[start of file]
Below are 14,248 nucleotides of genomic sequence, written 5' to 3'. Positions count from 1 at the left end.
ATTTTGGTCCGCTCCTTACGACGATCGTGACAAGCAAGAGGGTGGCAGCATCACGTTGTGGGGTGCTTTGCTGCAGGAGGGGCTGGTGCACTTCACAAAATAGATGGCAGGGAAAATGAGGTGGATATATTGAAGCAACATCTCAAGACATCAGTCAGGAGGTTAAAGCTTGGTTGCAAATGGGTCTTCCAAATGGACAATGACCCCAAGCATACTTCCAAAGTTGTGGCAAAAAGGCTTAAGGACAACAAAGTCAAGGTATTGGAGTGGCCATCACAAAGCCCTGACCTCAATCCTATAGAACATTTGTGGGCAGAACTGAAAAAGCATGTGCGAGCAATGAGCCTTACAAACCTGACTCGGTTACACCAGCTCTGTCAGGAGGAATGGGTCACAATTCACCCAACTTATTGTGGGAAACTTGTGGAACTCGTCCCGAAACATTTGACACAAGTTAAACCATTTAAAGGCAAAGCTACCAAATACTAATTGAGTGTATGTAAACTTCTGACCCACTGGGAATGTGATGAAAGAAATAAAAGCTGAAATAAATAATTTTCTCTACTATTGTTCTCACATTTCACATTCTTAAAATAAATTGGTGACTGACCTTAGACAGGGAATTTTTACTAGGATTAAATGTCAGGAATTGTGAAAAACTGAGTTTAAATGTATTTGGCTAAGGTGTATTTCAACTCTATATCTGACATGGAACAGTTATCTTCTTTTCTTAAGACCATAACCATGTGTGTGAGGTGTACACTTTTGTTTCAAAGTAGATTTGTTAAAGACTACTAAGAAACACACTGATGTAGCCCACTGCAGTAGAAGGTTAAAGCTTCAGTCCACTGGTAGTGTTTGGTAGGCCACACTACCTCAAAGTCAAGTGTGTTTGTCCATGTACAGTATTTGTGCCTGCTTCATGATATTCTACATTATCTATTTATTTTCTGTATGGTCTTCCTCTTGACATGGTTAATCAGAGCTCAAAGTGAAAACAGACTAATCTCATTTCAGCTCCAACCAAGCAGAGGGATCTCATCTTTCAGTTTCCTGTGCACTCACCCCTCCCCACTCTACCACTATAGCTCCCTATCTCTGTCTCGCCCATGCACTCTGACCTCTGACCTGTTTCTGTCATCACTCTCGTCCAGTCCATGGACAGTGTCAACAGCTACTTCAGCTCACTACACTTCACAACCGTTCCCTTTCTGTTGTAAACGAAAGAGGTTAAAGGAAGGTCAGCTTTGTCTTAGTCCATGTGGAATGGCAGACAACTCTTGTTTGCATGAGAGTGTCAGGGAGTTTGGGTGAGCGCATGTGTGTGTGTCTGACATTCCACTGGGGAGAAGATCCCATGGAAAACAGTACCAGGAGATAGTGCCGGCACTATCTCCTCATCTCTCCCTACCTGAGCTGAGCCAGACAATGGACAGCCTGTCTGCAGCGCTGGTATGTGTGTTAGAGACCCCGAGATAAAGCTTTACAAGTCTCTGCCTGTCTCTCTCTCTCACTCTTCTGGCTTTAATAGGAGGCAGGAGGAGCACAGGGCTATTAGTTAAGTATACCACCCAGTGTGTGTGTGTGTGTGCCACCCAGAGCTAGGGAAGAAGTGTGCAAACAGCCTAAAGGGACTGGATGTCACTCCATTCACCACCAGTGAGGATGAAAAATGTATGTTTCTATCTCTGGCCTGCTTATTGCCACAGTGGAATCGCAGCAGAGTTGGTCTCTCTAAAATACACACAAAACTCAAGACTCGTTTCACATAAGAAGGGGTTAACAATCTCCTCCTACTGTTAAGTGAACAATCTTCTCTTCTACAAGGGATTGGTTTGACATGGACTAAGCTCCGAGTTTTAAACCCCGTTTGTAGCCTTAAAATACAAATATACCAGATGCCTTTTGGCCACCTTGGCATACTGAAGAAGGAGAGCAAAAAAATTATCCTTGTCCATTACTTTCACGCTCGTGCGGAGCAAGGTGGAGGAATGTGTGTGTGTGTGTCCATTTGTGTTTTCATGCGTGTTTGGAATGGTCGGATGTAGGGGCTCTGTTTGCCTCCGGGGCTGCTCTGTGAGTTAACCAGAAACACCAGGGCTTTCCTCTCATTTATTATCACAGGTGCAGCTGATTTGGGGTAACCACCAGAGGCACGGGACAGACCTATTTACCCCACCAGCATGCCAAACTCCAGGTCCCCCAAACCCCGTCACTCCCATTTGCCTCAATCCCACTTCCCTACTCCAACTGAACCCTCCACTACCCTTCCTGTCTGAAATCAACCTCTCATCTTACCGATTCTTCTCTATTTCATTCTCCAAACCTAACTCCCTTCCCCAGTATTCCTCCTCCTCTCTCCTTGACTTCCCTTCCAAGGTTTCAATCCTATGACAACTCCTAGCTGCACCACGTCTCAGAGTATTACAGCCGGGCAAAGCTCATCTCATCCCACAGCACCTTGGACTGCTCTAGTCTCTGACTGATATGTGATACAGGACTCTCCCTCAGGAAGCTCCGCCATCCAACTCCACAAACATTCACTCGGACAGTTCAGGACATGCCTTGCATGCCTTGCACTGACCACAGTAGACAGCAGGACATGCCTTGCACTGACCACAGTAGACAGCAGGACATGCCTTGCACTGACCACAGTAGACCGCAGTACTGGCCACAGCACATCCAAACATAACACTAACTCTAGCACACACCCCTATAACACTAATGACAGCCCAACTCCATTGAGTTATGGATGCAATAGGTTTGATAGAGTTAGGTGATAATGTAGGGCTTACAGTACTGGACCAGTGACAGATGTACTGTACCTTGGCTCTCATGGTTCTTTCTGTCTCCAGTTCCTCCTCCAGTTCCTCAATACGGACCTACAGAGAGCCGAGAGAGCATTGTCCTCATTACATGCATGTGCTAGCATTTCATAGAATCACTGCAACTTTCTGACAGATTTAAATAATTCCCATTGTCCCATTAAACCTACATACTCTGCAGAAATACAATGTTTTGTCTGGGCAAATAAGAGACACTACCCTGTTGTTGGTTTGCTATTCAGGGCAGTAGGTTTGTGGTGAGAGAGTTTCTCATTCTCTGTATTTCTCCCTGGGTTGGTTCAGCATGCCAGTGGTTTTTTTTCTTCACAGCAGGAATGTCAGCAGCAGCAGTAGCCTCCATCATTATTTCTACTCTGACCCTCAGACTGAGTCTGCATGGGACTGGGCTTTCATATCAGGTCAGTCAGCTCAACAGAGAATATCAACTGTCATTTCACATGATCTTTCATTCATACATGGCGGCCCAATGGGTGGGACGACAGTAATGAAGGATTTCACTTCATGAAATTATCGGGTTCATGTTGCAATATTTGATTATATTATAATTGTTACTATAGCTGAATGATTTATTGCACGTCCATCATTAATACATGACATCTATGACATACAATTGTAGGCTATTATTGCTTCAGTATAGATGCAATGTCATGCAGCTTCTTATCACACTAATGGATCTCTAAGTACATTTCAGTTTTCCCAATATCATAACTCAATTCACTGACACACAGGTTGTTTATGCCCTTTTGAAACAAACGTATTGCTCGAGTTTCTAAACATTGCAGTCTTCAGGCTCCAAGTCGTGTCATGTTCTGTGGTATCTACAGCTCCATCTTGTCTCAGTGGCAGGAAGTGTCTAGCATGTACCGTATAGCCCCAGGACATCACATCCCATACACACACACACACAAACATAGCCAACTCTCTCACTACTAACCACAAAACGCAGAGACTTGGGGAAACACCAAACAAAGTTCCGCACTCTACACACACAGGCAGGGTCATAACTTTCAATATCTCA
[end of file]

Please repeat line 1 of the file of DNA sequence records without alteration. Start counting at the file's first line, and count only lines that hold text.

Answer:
Below are 14,248 nucleotides of genomic sequence, written 5' to 3'. Positions count from 1 at the left end.